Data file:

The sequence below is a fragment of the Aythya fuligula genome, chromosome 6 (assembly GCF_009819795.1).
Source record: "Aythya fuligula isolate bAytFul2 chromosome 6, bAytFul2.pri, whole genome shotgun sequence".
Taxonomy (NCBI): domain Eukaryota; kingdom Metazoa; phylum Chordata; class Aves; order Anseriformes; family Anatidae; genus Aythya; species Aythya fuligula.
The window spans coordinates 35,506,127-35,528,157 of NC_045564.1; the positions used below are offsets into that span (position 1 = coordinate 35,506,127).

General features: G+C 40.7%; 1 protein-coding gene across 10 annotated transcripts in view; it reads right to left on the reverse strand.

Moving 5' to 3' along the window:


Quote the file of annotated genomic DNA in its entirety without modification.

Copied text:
The sequence below is a fragment of the Aythya fuligula genome, chromosome 6 (assembly GCF_009819795.1).
Source record: "Aythya fuligula isolate bAytFul2 chromosome 6, bAytFul2.pri, whole genome shotgun sequence".
Taxonomy (NCBI): domain Eukaryota; kingdom Metazoa; phylum Chordata; class Aves; order Anseriformes; family Anatidae; genus Aythya; species Aythya fuligula.
The window spans coordinates 35,506,127-35,528,157 of NC_045564.1; the positions used below are offsets into that span (position 1 = coordinate 35,506,127).

General features: G+C 40.7%; 1 protein-coding gene across 10 annotated transcripts in view; it reads right to left on the reverse strand.

Moving 5' to 3' along the window: